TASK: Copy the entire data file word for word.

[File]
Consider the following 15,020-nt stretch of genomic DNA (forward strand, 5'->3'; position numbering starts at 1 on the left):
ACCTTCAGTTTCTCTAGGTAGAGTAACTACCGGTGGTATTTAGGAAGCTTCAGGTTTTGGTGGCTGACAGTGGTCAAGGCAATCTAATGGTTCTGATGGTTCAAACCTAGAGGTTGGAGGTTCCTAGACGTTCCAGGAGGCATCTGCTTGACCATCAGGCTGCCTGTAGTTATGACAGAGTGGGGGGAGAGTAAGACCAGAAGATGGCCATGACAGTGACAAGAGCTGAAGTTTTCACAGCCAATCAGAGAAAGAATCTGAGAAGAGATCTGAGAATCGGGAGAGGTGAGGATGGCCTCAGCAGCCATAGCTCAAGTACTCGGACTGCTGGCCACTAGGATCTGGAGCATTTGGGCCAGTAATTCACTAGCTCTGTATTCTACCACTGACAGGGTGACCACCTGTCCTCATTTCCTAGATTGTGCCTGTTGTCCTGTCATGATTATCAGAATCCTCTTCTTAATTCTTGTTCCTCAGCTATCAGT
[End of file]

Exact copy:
Consider the following 15,020-nt stretch of genomic DNA (forward strand, 5'->3'; position numbering starts at 1 on the left):
ACCTTCAGTTTCTCTAGGTAGAGTAACTACCGGTGGTATTTAGGAAGCTTCAGGTTTTGGTGGCTGACAGTGGTCAAGGCAATCTAATGGTTCTGATGGTTCAAACCTAGAGGTTGGAGGTTCCTAGACGTTCCAGGAGGCATCTGCTTGACCATCAGGCTGCCTGTAGTTATGACAGAGTGGGGGGAGAGTAAGACCAGAAGATGGCCATGACAGTGACAAGAGCTGAAGTTTTCACAGCCAATCAGAGAAAGAATCTGAGAAGAGATCTGAGAATCGGGAGAGGTGAGGATGGCCTCAGCAGCCATAGCTCAAGTACTCGGACTGCTGGCCACTAGGATCTGGAGCATTTGGGCCAGTAATTCACTAGCTCTGTATTCTACCACTGACAGGGTGACCACCTGTCCTCATTTCCTAGATTGTGCCTGTTGTCCTGTCATGATTATCAGAATCCTCTTCTTAATTCTTGTTCCTCAGCTATCAGT